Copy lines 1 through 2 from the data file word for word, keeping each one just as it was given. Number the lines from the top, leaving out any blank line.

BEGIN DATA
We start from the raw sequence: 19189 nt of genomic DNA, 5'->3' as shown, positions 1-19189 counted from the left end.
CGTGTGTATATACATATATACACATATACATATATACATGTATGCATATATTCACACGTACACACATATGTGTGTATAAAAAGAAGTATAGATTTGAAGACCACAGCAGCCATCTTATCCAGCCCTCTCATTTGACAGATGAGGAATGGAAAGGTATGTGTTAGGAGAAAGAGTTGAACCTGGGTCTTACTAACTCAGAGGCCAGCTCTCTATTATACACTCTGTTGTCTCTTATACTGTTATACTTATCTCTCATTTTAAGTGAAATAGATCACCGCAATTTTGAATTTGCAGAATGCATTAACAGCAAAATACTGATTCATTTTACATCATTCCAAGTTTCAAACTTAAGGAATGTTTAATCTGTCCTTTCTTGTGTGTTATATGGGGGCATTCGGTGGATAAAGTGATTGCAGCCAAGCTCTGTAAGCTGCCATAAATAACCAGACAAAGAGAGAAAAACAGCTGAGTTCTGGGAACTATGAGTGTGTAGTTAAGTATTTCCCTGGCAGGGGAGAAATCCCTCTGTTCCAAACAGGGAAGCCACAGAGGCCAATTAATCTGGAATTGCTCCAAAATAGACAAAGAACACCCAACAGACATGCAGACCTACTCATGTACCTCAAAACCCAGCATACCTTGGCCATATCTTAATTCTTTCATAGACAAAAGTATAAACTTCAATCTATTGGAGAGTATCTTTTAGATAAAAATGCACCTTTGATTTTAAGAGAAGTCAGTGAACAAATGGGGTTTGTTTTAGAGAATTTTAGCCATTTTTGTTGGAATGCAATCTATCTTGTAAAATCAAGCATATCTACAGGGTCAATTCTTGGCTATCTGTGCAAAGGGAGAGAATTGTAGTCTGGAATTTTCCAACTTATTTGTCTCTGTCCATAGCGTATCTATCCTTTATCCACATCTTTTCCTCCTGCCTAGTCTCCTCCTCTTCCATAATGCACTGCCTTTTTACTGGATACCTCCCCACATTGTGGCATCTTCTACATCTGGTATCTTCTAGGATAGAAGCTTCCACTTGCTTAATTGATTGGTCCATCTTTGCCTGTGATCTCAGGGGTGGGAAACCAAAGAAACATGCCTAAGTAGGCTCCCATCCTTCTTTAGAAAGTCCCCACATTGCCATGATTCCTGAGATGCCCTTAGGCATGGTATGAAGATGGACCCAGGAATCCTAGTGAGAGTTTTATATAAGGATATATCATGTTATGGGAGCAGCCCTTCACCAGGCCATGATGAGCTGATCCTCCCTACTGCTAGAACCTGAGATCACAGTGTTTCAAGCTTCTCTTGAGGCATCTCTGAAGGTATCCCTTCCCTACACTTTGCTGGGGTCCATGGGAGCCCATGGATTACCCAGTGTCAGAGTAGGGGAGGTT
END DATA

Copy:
We start from the raw sequence: 19189 nt of genomic DNA, 5'->3' as shown, positions 1-19189 counted from the left end.
CGTGTGTATATACATATATACACATATACATATATACATGTATGCATATATTCACACGTACACACATATGTGTGTATAAAAAGAAGTATAGATTTGAAGACCACAGCAGCCATCTTATCCAGCCCTCTCATTTGACAGATGAGGAATGGAAAGGTATGTGTTAGGAGAAAGAGTTGAACCTGGGTCTTACTAACTCAGAGGCCAGCTCTCTATTATACACTCTGTTGTCTCTTATACTGTTATACTTATCTCTCATTTTAAGTGAAATAGATCACCGCAATTTTGAATTTGCAGAATGCATTAACAGCAAAATACTGATTCATTTTACATCATTCCAAGTTTCAAACTTAAGGAATGTTTAATCTGTCCTTTCTTGTGTGTTATATGGGGGCATTCGGTGGATAAAGTGATTGCAGCCAAGCTCTGTAAGCTGCCATAAATAACCAGACAAAGAGAGAAAAACAGCTGAGTTCTGGGAACTATGAGTGTGTAGTTAAGTATTTCCCTGGCAGGGGAGAAATCCCTCTGTTCCAAACAGGGAAGCCACAGAGGCCAATTAATCTGGAATTGCTCCAAAATAGACAAAGAACACCCAACAGACATGCAGACCTACTCATGTACCTCAAAACCCAGCATACCTTGGCCATATCTTAATTCTTTCATAGACAAAAGTATAAACTTCAATCTATTGGAGAGTATCTTTTAGATAAAAATGCACCTTTGATTTTAAGAGAAGTCAGTGAACAAATGGGGTTTGTTTTAGAGAATTTTAGCCATTTTTGTTGGAATGCAATCTATCTTGTAAAATCAAGCATATCTACAGGGTCAATTCTTGGCTATCTGTGCAAAGGGAGAGAATTGTAGTCTGGAATTTTCCAACTTATTTGTCTCTGTCCATAGCGTATCTATCCTTTATCCACATCTTTTCCTCCTGCCTAGTCTCCTCCTCTTCCATAATGCACTGCCTTTTTACTGGATACCTCCCCACATTGTGGCATCTTCTACATCTGGTATCTTCTAGGATAGAAGCTTCCACTTGCTTAATTGATTGGTCCATCTTTGCCTGTGATCTCAGGGGTGGGAAACCAAAGAAACATGCCTAAGTAGGCTCCCATCCTTCTTTAGAAAGTCCCCACATTGCCATGATTCCTGAGATGCCCTTAGGCATGGTATGAAGATGGACCCAGGAATCCTAGTGAGAGTTTTATATAAGGATATATCATGTTATGGGAGCAGCCCTTCACCAGGCCATGATGAGCTGATCCTCCCTACTGCTAGAACCTGAGATCACAGTGTTTCAAGCTTCTCTTGAGGCATCTCTGAAGGTATCCCTTCCCTACACTTTGCTGGGGTCCATGGGAGCCCATGGATTACCCAGTGTCAGAGTAGGGGAGGTT